Arthur Burkett – The Long March story (unfinished)

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Arthur Burkett – The Long March

Epilogue by Linda Burkett.

This is from the larger note book, as Arthur was writing his story from the smaller diaries, but sadly he never finished.

Arthur died in 1971, aged 53years old.

This is his story and I want it to be remembered, and all the men went through.

His son, Alan, remembered that even years later, if he ever left the dinner table to answer the door or phone, out of habit and years of starvation, he would take his meal with him.

Its also ironic with all the references to trying to get cigarettes, Arthur died from lung cancer.

Copyright Linda Burkett

Our Daily Bread            

Although it was already nearly dawn, sleep was never more distant from my mind. Every time I dozed the distant low rumble of heavy artillery reminded me that the Russians were getting closer to the small Komando Stalag Within whose barbed I was confined. I had been a prisoner of war in Germany for two years since I had been handed over from an Italian Campo Concentramento in answer to the Germans demand to Italy for technical prisoners of war. In the first few months of captivity I spent almost every night dreaming of my liberation and my return home but soon my daydreaming had become nothing but a mockery and when the months grew into years, one found it was better not to lets one mind dwell on thoughts of home. Our camp or Lager was situated in Ober-Silesia and was a small working party, the same as hundreds of others built on any piece of open land in the vicinity of the place where the prisoners were employed contained some seven hundred men.

Six months previously the Russians advanced on Ober-Silesia had been held up about 80 kilometres away, but a week or so ago they had started another offensive and were rapidly advancing again. Most of the news we received was rumours created by excited men who grasped at any little hope that suggested itself and consequently one heard tales all day of the Russians spearhead appearing suddenly in every village.

Whilst hoping with all my heart that these tales were true, I disbelieve everyone but when I had snuggled down in the warmth of the blankets that night and close my eyes, a distant vibration has suddenly brought me the wakefulness and as I remember the sound of artillery I realised that there was some truth in these tales and the Russians were indeed within 25 miles of us. As the night wore slowly on I noticed the noise change from a continuous rumbling into a staccato banging and soon after one could distinguish the explosion from each shell.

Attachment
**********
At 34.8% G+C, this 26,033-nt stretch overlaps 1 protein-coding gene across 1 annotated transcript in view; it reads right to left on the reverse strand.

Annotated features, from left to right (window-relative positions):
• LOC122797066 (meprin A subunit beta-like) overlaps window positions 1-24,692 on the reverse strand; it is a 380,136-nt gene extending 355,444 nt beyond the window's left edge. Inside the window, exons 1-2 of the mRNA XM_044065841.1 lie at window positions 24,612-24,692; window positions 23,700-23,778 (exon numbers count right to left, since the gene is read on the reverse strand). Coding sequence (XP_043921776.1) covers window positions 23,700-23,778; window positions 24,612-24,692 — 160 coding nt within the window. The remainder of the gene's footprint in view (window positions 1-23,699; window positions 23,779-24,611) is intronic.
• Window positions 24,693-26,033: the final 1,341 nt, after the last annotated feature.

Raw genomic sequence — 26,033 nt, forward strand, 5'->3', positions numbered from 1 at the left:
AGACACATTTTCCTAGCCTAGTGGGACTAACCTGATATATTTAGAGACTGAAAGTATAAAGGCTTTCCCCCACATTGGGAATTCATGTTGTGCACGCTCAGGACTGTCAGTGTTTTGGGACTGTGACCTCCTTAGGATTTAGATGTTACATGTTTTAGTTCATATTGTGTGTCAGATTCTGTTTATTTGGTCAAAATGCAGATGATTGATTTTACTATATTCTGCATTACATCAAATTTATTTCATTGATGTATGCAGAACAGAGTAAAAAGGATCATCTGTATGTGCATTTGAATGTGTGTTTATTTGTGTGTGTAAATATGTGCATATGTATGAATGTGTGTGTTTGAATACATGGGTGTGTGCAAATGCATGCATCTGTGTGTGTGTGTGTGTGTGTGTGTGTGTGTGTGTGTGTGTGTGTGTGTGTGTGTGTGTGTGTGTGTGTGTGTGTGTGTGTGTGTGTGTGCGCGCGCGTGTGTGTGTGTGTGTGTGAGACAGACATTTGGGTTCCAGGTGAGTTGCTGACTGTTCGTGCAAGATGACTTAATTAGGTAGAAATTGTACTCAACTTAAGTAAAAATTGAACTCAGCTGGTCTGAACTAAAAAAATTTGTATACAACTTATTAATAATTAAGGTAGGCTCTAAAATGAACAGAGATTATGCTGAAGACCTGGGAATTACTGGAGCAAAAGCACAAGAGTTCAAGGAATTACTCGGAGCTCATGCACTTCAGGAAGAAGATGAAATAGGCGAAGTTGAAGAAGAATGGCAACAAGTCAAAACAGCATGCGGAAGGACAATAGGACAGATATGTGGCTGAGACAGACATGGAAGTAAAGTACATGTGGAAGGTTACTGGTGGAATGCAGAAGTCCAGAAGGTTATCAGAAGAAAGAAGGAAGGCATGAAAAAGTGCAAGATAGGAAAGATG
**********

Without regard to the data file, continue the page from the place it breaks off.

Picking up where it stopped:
When I finally fell asleep as dawn was breaking I judged the Russians would reach our lager sometime during the following day. I thought I would be free within 24hours. How I mis-judged those German’s ! Little did I realise that approaching was one of the greatest trials we should ever hope to face. A fight, not just for our freedom, but a fight to exist awaiting conditions that must be experienced to be believed, imagination can only produce a poor substitute.

Chapter one     ‘We move off ‘

Before we received the order to prepare to march from the stalag, we were packing our few belongings together in kitbags, homemade rucksacks and wooden boxes and dismantling our beds to make sleds. The order were to leave at 4.30pm but everyone was packed and waiting the order to march at noon. Unable to sit down or keep still with excitement, I wandered over to the barbed wire and joined in the group that stood watching the streams of refugees pouring down the road.